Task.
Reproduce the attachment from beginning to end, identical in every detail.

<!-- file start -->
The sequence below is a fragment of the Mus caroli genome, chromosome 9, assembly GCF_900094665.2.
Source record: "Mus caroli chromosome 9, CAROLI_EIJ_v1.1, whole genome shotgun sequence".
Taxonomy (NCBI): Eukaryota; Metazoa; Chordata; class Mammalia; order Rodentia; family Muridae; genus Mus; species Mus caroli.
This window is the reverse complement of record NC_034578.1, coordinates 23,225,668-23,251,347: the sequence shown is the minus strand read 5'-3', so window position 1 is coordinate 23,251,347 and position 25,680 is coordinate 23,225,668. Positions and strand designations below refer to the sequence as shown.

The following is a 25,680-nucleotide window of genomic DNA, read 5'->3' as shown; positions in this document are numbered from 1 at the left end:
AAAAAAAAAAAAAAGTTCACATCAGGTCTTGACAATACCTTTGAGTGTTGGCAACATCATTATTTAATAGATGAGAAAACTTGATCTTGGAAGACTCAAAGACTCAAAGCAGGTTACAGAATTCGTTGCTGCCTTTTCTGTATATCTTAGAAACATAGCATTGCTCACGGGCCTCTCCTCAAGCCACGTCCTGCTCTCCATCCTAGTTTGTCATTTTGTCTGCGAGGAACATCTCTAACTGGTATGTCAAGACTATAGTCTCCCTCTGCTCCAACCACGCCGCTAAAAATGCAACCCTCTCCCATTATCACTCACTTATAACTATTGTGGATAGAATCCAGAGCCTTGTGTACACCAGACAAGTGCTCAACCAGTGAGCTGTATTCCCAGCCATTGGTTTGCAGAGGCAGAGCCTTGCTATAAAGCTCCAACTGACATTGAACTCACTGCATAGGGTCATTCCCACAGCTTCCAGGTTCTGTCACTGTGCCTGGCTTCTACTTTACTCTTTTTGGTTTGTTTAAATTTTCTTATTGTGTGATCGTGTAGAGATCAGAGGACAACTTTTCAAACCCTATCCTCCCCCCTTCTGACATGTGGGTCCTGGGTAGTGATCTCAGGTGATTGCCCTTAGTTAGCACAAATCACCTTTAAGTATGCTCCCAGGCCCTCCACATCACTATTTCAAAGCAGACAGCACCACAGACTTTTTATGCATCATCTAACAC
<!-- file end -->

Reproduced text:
The sequence below is a fragment of the Mus caroli genome, chromosome 9, assembly GCF_900094665.2.
Source record: "Mus caroli chromosome 9, CAROLI_EIJ_v1.1, whole genome shotgun sequence".
Taxonomy (NCBI): Eukaryota; Metazoa; Chordata; class Mammalia; order Rodentia; family Muridae; genus Mus; species Mus caroli.
This window is the reverse complement of record NC_034578.1, coordinates 23,225,668-23,251,347: the sequence shown is the minus strand read 5'-3', so window position 1 is coordinate 23,251,347 and position 25,680 is coordinate 23,225,668. Positions and strand designations below refer to the sequence as shown.

The following is a 25,680-nucleotide window of genomic DNA, read 5'->3' as shown; positions in this document are numbered from 1 at the left end:
AAAAAAAAAAAAAAGTTCACATCAGGTCTTGACAATACCTTTGAGTGTTGGCAACATCATTATTTAATAGATGAGAAAACTTGATCTTGGAAGACTCAAAGACTCAAAGCAGGTTACAGAATTCGTTGCTGCCTTTTCTGTATATCTTAGAAACATAGCATTGCTCACGGGCCTCTCCTCAAGCCACGTCCTGCTCTCCATCCTAGTTTGTCATTTTGTCTGCGAGGAACATCTCTAACTGGTATGTCAAGACTATAGTCTCCCTCTGCTCCAACCACGCCGCTAAAAATGCAACCCTCTCCCATTATCACTCACTTATAACTATTGTGGATAGAATCCAGAGCCTTGTGTACACCAGACAAGTGCTCAACCAGTGAGCTGTATTCCCAGCCATTGGTTTGCAGAGGCAGAGCCTTGCTATAAAGCTCCAACTGACATTGAACTCACTGCATAGGGTCATTCCCACAGCTTCCAGGTTCTGTCACTGTGCCTGGCTTCTACTTTACTCTTTTTGGTTTGTTTAAATTTTCTTATTGTGTGATCGTGTAGAGATCAGAGGACAACTTTTCAAACCCTATCCTCCCCCCTTCTGACATGTGGGTCCTGGGTAGTGATCTCAGGTGATTGCCCTTAGTTAGCACAAATCACCTTTAAGTATGCTCCCAGGCCCTCCACATCACTATTTCAAAGCAGACAGCACCACAGACTTTTTATGCATCATCTAACAC